Abraham Anghik Ruben (Inuvialuit, b. 1951)
Salt Spring Island, British Columbia, 2009
Bronze, 81.0 x 58.5 x 46.0 cm
Collection of Nick and Elaine Tsimidis
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The Smithsonian’s National Museum of the American Indian presents “Arctic Journeys/ Ancient Memories: The Sculpture of Abraham Anghik Ruben,” an exhibition that explores parallels between the ancient arctic cultures of the Viking/Norse and Inuit through bold sculptures of stone, bronze and bone. The exhibition opens Friday, Oct. 5, in Washington, D.C., in the museum’s Sealaska Gallery and will be on view through Jan. 2, 2013. It is presented in conjunction with the 18th Inuit Studies Conference, Oct. 24-28, in Washington, D.C.
As a master sculptor of Inuvialuit (Inuit) descent, Ruben contrasts these two northern seafaring peoples, weaving together elements from each culture’s history and mythological landscape. Norse sagas about Odin, the god of war, and Thor, the god of thunder, converge with Inuit beliefs about Sedna, the guardian of sea animals, shamanism and Inuit spiritual life to explore a shared Arctic history of maritime exploration, migration and cultural change.
“At the time of first contact, the Inuit and the Vikings held similar spiritual and religious beliefs through their respective practices of shamanism,” Ruben wrote in an artist’s statement from 2008. “As a storyteller, I have sought to bring life to these ancient voices from a time when these two northern people held a reverence for the land and for all living things therein.”
For Ruben, these ancient voices are not so distant. Born in 1951 in a camp near Paulatuk (“place of coal”), he spent his early childhood traveling with his family across vast expanses of land and sea, hunting caribou, polar bear, musk-oxen and beluga whales, and “living to the ancient rhythms of life passed down through the generations.” This traditional upbringing forged cultural and spiritual ties to his Inuvialuit ancestors and the Arctic environment. He draws from this not-so-distant past by working in stone, whalebone and ivory—natural materials used by ancient hunting, whaling and seafaring families throughout the region to create the kayaks, umiaks, hunting equipment and domestic tools needed to survive.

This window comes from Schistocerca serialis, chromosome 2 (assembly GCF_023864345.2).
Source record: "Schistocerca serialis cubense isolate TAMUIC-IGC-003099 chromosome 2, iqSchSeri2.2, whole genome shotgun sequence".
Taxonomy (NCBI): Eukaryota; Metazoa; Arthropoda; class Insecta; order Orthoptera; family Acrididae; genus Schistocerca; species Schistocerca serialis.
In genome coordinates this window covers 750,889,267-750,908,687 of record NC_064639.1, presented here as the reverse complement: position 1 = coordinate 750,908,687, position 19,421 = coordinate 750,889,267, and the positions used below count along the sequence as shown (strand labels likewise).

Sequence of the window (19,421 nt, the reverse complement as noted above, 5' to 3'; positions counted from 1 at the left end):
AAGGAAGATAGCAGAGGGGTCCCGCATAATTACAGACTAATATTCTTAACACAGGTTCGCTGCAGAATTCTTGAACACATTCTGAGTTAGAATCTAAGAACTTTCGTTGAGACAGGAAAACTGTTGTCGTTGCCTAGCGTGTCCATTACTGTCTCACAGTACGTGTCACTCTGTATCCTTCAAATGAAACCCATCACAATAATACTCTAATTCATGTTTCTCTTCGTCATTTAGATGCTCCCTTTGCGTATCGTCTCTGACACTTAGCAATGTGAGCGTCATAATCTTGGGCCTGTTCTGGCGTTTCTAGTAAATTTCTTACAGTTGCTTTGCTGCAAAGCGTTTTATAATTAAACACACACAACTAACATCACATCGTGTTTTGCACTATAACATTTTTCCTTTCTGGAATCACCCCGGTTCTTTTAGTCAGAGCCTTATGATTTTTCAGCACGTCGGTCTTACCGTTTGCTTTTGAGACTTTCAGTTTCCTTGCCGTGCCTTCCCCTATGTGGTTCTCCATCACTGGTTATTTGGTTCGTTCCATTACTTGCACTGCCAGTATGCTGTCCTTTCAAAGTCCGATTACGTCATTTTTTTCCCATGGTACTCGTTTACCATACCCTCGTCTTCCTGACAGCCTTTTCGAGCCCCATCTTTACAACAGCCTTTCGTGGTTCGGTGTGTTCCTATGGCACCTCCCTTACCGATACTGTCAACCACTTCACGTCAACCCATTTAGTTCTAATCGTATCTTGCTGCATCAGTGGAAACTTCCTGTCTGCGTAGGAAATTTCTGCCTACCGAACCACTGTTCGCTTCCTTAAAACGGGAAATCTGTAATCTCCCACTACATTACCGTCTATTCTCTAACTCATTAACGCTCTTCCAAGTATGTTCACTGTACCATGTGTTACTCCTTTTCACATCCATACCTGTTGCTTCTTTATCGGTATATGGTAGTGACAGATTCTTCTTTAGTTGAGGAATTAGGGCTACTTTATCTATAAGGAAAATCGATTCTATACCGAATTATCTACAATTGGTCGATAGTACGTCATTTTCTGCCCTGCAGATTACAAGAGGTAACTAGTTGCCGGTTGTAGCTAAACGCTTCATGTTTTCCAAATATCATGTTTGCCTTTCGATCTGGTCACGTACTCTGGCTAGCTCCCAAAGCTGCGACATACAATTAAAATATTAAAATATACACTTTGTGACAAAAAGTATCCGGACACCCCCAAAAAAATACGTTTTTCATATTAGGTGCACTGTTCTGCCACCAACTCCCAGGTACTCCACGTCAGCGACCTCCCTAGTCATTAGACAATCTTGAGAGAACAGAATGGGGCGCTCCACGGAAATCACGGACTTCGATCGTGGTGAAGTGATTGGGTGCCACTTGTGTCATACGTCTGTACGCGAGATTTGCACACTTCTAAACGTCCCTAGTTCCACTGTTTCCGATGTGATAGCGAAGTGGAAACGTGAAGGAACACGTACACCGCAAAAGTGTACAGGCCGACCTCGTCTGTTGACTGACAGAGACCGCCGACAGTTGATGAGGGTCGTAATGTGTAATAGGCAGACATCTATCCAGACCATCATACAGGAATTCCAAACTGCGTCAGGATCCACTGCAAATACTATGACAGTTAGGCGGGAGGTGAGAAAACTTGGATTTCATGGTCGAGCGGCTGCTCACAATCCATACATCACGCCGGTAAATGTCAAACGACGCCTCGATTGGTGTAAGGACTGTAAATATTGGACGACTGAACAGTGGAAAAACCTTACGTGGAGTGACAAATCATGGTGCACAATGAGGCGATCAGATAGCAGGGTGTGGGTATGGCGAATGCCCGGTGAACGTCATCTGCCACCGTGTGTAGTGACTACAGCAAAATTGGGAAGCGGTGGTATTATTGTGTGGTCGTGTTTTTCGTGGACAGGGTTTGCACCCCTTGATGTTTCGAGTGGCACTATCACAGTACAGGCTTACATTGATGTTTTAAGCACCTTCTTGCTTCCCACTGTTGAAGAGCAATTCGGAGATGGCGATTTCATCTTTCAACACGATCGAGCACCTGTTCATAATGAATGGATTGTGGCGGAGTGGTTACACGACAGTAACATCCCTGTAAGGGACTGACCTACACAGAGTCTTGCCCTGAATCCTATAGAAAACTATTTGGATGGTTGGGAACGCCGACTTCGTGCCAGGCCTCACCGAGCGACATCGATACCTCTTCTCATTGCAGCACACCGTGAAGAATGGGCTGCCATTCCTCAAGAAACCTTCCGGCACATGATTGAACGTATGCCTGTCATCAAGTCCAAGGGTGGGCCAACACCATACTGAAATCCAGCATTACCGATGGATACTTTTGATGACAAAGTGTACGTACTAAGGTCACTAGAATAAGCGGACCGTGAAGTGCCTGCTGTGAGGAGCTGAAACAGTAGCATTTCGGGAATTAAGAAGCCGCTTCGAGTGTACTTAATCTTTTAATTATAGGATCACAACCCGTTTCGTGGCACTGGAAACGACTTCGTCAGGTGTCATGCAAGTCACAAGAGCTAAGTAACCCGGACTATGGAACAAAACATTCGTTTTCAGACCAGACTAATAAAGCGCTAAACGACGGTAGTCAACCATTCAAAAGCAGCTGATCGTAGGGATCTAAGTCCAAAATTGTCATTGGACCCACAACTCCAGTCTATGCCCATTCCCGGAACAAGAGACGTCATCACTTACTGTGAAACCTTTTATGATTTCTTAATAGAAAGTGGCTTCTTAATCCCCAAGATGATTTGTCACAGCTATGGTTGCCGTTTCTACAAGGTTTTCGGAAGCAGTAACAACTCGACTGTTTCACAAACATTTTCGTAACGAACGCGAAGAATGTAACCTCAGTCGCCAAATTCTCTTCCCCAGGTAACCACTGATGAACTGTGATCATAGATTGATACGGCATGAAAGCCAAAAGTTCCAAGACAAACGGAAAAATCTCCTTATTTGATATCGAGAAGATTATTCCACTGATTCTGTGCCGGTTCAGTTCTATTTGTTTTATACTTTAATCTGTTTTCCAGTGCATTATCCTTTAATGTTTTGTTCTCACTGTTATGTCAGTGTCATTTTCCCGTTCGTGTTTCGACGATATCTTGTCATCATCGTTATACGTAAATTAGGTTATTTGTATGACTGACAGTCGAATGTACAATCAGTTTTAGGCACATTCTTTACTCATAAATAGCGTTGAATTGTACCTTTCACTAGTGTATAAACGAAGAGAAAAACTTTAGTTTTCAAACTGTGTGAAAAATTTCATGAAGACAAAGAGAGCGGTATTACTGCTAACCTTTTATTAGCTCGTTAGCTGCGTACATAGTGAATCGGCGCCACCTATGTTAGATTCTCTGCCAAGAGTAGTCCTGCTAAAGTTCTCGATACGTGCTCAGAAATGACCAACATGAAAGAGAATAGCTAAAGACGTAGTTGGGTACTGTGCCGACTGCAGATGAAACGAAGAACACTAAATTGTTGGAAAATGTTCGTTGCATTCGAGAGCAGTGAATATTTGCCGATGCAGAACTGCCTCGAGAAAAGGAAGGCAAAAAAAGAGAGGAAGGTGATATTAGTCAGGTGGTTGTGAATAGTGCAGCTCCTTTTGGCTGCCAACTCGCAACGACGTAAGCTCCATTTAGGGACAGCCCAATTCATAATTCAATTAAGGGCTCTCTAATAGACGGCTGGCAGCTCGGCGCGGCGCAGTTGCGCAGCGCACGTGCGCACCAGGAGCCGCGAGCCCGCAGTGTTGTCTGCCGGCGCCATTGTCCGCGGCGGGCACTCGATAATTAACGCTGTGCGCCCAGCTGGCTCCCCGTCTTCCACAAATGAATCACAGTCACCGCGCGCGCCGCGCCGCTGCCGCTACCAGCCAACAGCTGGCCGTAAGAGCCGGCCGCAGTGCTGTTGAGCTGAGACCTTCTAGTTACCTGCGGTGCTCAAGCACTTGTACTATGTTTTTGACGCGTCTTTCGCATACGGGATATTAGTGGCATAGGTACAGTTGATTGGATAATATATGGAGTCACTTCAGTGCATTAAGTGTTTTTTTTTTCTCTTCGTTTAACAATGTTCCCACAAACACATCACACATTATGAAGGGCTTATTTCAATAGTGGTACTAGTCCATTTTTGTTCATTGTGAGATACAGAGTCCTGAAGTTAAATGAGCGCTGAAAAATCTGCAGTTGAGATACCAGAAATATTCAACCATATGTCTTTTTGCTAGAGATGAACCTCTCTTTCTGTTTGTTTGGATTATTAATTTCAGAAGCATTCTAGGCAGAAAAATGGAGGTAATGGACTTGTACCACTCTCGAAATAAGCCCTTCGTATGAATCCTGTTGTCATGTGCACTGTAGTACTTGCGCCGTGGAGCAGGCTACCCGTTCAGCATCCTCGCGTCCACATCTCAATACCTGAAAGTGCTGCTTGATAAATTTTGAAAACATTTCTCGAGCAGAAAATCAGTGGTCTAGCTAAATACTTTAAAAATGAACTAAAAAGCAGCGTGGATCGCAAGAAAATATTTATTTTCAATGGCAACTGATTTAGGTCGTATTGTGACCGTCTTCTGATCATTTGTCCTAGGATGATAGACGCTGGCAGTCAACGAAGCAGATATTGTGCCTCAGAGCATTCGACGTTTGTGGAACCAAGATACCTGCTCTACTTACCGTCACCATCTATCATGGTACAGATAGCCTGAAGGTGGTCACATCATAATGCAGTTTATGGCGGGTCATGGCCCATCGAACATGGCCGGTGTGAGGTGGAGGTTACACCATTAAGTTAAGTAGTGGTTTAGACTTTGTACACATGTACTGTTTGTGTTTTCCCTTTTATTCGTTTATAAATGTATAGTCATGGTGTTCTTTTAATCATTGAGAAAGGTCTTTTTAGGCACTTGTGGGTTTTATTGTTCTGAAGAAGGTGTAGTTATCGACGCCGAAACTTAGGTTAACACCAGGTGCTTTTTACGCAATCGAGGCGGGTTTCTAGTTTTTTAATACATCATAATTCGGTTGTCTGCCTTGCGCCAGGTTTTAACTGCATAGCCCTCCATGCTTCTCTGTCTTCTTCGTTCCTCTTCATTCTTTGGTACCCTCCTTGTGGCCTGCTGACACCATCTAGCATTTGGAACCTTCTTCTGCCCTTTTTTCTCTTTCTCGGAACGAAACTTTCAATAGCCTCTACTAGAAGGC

Ruben’s sculpture “Memories: An Ancient Past,” one of 23 works in the exhibition, showcases a massive whale skull that his nephew discovered just 30 miles up the coast from Paulatuk. The figures on the top of the sculpture depict the world of the Inuvialuit. On one side, a mother caresses her child while protecting a small shaman’s apprentice beneath her hair, underscoring the special status of both mothers and children in Inuit society, where infants are named for deceased relatives and regarded as their reborn souls. The opposite side of the sculpture shows an Inuit hunter standing at the prow of his umiak, a traditional Arctic boat, ready to harpoon a whale. At the center is a shaman with a hollow head and chest, representing his ability to travel between the physical and spiritual worlds. Below, Sedna opens her arms to reveal missing fingers that were cut off by her father to become different creatures of the sea.
About the Inuit Studies Conference
The 18th Inuit Studies Conference will be hosted by the Arctic Studies Center of the Smithsonian’s National Museum of Natural History. Founded in 1978 in Quebec City, this biennial conference presents current research in the fields of archaeology, anthropology, linguistics, political governance, environmental science, health, education and culture. Conference sessions include the effects of climate change on indigenous communities; international cooperation in the Arctic; the role of museums and museum collections in preserving Inuit languages, heritage and culture; governmental programs in the northern regions and their interactions with communities; and Inuit cultural and political institutions. For more information on the conference, visit http://www.mnh.si.edu/arctic/.
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